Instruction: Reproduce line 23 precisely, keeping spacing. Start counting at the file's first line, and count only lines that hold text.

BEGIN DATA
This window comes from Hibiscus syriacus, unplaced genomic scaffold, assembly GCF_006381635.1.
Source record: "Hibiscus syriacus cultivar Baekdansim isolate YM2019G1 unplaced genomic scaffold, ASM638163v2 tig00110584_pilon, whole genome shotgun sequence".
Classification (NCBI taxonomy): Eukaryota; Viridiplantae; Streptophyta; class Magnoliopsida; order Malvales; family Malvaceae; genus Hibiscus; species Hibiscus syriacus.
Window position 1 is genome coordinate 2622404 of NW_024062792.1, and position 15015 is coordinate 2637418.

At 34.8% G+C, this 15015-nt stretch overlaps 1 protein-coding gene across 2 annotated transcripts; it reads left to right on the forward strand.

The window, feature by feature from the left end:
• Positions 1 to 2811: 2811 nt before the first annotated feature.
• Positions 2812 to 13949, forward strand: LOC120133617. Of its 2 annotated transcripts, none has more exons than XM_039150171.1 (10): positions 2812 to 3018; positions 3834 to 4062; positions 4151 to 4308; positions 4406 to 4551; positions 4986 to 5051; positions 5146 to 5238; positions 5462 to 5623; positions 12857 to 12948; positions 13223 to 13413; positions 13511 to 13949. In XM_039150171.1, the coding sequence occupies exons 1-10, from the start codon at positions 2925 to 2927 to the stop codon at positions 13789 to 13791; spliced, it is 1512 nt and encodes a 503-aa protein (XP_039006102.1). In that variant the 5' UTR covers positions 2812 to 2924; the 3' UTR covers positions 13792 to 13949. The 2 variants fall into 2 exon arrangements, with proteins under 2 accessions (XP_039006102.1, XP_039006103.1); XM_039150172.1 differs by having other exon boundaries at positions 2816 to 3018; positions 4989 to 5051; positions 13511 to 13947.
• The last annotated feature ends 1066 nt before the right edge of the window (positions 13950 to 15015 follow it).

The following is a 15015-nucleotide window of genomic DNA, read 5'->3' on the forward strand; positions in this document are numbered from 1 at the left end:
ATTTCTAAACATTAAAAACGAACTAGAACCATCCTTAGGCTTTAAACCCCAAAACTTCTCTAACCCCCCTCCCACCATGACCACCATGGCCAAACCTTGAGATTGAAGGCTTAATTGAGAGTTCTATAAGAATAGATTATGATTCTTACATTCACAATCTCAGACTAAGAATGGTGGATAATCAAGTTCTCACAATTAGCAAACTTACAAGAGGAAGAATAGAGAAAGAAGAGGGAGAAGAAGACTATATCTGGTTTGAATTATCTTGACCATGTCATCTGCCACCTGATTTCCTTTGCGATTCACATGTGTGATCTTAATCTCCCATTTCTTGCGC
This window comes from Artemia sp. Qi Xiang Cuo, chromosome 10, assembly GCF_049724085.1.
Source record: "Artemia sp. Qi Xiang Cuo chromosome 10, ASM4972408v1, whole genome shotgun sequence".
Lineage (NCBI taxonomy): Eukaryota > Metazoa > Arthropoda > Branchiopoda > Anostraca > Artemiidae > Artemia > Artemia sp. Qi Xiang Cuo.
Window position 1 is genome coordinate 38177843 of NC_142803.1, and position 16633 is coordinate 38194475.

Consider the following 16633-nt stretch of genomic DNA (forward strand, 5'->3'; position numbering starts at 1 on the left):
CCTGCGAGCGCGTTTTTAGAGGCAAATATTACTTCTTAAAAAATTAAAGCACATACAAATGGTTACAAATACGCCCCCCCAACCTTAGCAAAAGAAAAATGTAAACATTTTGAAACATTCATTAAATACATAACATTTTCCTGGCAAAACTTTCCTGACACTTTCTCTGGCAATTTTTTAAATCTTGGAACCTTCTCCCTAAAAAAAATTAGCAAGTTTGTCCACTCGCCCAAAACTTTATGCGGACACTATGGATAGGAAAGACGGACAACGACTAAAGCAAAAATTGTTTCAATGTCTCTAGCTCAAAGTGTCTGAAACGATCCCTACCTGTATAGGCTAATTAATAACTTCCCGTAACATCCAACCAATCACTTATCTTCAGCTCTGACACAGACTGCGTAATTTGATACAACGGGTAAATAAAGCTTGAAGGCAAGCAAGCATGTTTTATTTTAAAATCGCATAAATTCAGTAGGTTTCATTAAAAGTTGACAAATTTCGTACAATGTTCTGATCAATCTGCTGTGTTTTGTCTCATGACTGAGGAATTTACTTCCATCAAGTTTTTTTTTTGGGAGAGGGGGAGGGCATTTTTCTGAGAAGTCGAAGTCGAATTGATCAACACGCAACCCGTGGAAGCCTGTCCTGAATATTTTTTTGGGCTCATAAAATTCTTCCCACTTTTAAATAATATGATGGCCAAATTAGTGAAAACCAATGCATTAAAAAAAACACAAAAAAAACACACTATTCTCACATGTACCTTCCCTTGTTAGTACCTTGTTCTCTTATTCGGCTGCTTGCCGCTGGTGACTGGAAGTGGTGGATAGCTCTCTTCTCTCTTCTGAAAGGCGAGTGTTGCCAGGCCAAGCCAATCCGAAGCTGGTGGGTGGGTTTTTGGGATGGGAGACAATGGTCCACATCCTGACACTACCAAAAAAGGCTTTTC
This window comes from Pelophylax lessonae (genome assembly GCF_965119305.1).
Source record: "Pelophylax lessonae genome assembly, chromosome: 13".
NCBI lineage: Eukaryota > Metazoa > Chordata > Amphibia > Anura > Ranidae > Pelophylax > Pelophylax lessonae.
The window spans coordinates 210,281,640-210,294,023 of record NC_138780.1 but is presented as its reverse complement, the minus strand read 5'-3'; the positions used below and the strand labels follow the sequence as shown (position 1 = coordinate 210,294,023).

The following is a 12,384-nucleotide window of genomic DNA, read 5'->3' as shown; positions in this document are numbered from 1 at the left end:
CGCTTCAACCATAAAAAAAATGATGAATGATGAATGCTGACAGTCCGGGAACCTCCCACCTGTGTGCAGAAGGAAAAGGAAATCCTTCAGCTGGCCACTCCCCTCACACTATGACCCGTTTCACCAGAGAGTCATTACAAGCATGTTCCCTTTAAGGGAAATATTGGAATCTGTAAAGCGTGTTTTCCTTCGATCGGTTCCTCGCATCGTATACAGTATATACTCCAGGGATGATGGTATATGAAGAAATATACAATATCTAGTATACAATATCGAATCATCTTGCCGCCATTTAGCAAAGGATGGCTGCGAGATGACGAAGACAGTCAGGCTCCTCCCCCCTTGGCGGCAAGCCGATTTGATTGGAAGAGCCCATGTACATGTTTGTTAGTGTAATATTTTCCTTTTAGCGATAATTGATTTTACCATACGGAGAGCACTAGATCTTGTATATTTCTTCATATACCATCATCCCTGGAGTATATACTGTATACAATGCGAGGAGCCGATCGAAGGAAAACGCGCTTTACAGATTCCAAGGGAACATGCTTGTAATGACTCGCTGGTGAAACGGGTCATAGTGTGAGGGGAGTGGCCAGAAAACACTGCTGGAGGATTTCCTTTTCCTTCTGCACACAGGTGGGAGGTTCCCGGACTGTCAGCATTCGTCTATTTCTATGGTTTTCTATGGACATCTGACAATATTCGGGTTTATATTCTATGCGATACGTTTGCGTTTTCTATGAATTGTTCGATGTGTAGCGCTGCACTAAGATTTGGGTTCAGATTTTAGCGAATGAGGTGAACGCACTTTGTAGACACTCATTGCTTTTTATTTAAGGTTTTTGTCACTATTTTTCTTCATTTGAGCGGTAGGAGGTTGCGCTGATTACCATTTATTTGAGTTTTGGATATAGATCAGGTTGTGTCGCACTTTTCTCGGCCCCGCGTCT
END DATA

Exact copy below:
CGCTTCAACCATAAAAAAAATGATGAATGATGAATGCTGACAGTCCGGGAACCTCCCACCTGTGTGCAGAAGGAAAAGGAAATCCTTCAGCTGGCCACTCCCCTCACACTATGACCCGTTTCACCAGAGAGTCATTACAAGCATGTTCCCTTTAAGGGAAATATTGGAATCTGTAAAGCGTGTTTTCCTTCGATCGGTTCCTCGCATCGTATACAGTATATACTCCAGGGATGATGGTATATGAAGAAATATACAATATCTAGTATACAATATCGAATCATCTTGCCGCCATTTAGCAAAGGATGGCTGCGAGATGACGAAGACAGTCAGGCTCCTCCCCCCTTGGCGGCAAGCCGATTTGATTGGAAGAGCCCATGTACATGTTTGTTAGTGTAATATTTTCCTTTTAGCGATAATTGATTTTACCATACGGAGAGCACTAGATCTTGTATATTTCTTCATATACCATCATCCCTGGAGTATATACTGTATACAATGCGAGGAGCCGATCGAAGGAAAACGCGCTTTACAGATTCCAAGGGAACATGCTTGTAATGACTCGCTGGTGAAACGGGTCATAGTGTGAGGGGAGTGGCCAGAAAACACTGCTGGAGGATTTCCTTTTCCTTCTGCACACAGGTGGGAGGTTCCCGGACTGTCAGCATTCGTCTATTTCTATGGTTTTCTATGGACATCTGACAATATTCGGGTTTATATTCTATGCGATACGTTTGCGTTTTCTATGAATTGTTCGATGTGTAGCGCTGCACTAAGATTTGGGTTCAGATTTTAGCGAATGAGGTGAACGCACTTTGTAGACACTCATTGCTTTTTATTTAAGGTTTTTGTCACTATTTTTCTTCATTTGAGCGGTAGGAGGTTGCGCTGATTACCATTTATTTGAGTTTTGGATATAGATCAGGTTGTGTCGCACTTTTCTCGGCCCCGCGTCT